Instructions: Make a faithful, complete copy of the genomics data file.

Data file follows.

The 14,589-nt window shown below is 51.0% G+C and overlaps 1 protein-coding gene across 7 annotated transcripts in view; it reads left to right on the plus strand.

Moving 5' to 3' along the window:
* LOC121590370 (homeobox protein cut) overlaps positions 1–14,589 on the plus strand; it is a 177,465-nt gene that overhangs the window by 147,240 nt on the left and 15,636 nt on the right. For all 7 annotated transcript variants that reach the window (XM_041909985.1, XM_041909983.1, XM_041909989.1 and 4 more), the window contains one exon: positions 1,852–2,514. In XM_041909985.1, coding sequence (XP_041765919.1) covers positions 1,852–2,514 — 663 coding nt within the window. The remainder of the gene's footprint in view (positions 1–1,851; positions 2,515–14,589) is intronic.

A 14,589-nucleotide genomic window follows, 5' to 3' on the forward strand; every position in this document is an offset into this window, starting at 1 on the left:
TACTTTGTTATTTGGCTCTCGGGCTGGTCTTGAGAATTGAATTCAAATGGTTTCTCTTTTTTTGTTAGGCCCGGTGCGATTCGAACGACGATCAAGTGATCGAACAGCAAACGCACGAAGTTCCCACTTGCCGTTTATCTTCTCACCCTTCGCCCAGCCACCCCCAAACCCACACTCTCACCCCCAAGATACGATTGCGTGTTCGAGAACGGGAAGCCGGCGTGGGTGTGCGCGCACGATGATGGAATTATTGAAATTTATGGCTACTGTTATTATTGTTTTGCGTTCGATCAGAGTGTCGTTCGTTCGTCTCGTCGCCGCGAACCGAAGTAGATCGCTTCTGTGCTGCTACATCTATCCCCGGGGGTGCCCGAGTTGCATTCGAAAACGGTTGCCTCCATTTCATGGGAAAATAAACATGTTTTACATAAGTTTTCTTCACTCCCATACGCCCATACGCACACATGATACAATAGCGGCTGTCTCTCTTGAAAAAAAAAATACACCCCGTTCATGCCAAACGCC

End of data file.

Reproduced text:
The 14,589-nt window shown below is 51.0% G+C and overlaps 1 protein-coding gene across 7 annotated transcripts in view; it reads left to right on the plus strand.

Moving 5' to 3' along the window:
* LOC121590370 (homeobox protein cut) overlaps positions 1–14,589 on the plus strand; it is a 177,465-nt gene that overhangs the window by 147,240 nt on the left and 15,636 nt on the right. For all 7 annotated transcript variants that reach the window (XM_041909985.1, XM_041909983.1, XM_041909989.1 and 4 more), the window contains one exon: positions 1,852–2,514. In XM_041909985.1, coding sequence (XP_041765919.1) covers positions 1,852–2,514 — 663 coding nt within the window. The remainder of the gene's footprint in view (positions 1–1,851; positions 2,515–14,589) is intronic.

A 14,589-nucleotide genomic window follows, 5' to 3' on the forward strand; every position in this document is an offset into this window, starting at 1 on the left:
TACTTTGTTATTTGGCTCTCGGGCTGGTCTTGAGAATTGAATTCAAATGGTTTCTCTTTTTTTGTTAGGCCCGGTGCGATTCGAACGACGATCAAGTGATCGAACAGCAAACGCACGAAGTTCCCACTTGCCGTTTATCTTCTCACCCTTCGCCCAGCCACCCCCAAACCCACACTCTCACCCCCAAGATACGATTGCGTGTTCGAGAACGGGAAGCCGGCGTGGGTGTGCGCGCACGATGATGGAATTATTGAAATTTATGGCTACTGTTATTATTGTTTTGCGTTCGATCAGAGTGTCGTTCGTTCGTCTCGTCGCCGCGAACCGAAGTAGATCGCTTCTGTGCTGCTACATCTATCCCCGGGGGTGCCCGAGTTGCATTCGAAAACGGTTGCCTCCATTTCATGGGAAAATAAACATGTTTTACATAAGTTTTCTTCACTCCCATACGCCCATACGCACACATGATACAATAGCGGCTGTCTCTCTTGAAAAAAAAAATACACCCCGTTCATGCCAAACGCC